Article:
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From Rick Hillegas <Richard.Hille...@Sun.COM>
Subject Re: jsr169 build
Date Mon, 14 Apr 2008 16:12:19 GMT
Daniel John Debrunner wrote:
> Rick Hillegas wrote:
>
>> This compilation succeeded. This says to me that the optional small 
>> device compilation is not going to catch situations where JDBC3 
>> methods leak into our jsr169 implementation.
>
> It's intended to catch situations where classes not in 
> J2ME/CDC/Foundation 1.1 & JSR 169 leak into Derby's jsr169 
> implementation. Methods we don't care about, it's fine for a JDBC 3 
> method to be present in a JSR 169 implementation, some probably are 
> because they tend to be pushed as high up the hierarchy as possible.
>
> The build was not set up to do what you were trying to do, probably 
> the base JDBC 3.0 class was compiled with JDK 1.4 libraries and 
> therefore succeeded and then the jsr169 class succeeded simply because 
> it used an already compiled base class.
>
> If the base JDBC 3.0 class was not compiled with jdk 1.4 but was 
> automatically compiled by the jsr 169 compile phased then that has to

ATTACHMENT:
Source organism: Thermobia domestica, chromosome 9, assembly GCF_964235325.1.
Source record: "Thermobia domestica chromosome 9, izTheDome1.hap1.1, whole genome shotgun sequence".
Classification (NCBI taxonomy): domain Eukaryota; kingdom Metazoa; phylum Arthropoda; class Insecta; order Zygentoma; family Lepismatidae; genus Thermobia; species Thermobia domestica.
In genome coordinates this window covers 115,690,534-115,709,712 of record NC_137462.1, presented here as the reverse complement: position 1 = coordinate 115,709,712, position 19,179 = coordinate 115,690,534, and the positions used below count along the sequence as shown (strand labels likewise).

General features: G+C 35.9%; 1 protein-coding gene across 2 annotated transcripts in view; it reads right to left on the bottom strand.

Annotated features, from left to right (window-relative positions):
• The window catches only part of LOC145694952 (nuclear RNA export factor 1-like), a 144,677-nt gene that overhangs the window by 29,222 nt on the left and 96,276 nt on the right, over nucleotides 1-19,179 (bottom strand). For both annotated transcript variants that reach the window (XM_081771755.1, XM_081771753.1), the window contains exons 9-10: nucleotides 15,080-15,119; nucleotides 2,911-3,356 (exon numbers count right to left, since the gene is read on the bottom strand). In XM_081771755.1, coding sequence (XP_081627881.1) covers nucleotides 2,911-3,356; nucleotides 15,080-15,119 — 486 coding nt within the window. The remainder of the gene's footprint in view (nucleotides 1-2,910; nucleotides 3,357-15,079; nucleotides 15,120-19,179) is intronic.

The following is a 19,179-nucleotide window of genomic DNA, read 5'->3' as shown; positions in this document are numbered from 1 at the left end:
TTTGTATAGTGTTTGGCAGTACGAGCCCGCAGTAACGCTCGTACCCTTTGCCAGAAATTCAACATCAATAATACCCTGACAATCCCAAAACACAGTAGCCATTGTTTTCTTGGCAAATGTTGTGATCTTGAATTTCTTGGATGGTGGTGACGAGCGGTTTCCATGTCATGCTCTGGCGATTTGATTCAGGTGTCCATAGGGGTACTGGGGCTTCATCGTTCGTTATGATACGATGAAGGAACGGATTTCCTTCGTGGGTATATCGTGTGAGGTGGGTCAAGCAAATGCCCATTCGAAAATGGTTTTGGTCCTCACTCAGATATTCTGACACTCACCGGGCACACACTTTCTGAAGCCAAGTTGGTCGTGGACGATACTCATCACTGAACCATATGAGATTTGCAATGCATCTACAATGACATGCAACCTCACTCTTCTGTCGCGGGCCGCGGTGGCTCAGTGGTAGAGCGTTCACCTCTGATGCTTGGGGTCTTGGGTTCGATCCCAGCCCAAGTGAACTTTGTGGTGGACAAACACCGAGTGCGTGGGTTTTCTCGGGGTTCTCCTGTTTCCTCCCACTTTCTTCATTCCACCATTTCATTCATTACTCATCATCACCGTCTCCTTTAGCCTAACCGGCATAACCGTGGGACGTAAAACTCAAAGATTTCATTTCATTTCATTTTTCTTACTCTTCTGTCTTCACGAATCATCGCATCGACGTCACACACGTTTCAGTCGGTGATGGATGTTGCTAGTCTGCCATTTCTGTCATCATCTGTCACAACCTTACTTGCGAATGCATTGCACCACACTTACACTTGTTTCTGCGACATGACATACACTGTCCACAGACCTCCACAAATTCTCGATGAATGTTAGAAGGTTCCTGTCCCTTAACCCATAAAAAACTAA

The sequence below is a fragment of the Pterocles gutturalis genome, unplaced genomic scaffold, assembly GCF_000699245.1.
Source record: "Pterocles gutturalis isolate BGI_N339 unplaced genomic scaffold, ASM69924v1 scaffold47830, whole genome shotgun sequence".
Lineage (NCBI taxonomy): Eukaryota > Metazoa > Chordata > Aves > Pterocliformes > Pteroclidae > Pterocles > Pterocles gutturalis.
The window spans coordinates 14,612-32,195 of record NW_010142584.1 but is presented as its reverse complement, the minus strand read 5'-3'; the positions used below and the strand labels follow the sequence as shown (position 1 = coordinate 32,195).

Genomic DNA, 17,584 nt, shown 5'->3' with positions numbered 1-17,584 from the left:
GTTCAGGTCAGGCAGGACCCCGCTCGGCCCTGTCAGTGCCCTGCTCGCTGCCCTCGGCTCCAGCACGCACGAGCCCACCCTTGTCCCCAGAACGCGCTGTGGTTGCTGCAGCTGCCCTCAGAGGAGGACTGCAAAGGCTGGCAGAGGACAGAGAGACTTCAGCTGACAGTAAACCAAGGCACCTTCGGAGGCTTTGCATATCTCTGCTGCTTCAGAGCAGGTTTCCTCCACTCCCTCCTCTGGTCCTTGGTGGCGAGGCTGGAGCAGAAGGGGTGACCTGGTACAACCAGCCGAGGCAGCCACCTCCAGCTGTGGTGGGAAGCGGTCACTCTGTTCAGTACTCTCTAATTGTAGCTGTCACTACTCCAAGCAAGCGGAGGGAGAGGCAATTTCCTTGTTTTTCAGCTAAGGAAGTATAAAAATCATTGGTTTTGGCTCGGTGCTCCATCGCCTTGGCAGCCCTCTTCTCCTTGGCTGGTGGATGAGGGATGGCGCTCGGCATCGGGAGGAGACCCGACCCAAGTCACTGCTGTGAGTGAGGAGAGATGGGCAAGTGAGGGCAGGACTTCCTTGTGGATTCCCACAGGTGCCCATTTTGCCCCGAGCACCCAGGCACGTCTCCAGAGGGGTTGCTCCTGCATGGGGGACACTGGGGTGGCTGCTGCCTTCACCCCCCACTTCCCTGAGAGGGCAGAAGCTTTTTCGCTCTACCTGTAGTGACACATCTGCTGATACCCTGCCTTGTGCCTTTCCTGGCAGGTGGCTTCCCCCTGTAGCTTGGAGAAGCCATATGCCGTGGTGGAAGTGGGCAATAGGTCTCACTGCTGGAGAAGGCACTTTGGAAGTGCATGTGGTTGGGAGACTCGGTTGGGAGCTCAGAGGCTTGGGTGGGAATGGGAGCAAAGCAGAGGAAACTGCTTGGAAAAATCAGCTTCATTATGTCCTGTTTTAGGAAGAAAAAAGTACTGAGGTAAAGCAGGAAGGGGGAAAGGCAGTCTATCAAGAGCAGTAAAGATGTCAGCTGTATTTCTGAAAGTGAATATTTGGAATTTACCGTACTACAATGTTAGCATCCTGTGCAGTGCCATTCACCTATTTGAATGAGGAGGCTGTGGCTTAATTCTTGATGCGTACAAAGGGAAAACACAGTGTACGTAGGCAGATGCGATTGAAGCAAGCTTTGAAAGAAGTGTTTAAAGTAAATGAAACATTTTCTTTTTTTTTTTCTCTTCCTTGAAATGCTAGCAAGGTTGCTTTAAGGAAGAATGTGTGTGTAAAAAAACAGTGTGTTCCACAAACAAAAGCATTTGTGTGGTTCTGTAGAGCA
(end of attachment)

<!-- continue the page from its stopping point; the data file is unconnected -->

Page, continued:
> fail because the base JDBC 3.0 class refers to classes not in the 
> jsr169 classpath.
>
> Dan.
Hm, the situation looks like this to me:

1) The special jsr169 compilation phase is supposed to catch places 
where Derby makes references and calls that won't work on J2ME.

2) But we only run these compile-time checks on 4 classes. Almost all of 
the other classes in Derby are supposed to run on J2ME but we don't 
check whether they make illegal references and calls.

3) We rely on regression tests to find the problems in these other classes.

The following approach makes more sense to me:

A) The Derby build should be reworked so that it builds almost 
everything against the J2ME libraries.

B) If you have not set the jsr169 classpath variable, then the build 
should default to using the jdk1.4 classpath.

I think this would provide the following advantages:

i) The jsr169 support would always be built, by default.

ii) If you do have the J2ME libraries in your build environment, then 
you will find the discrepancies at compile-time. This will give us more 
coverage than we get from regression tests.

What do people think?

Thanks,
-Rick


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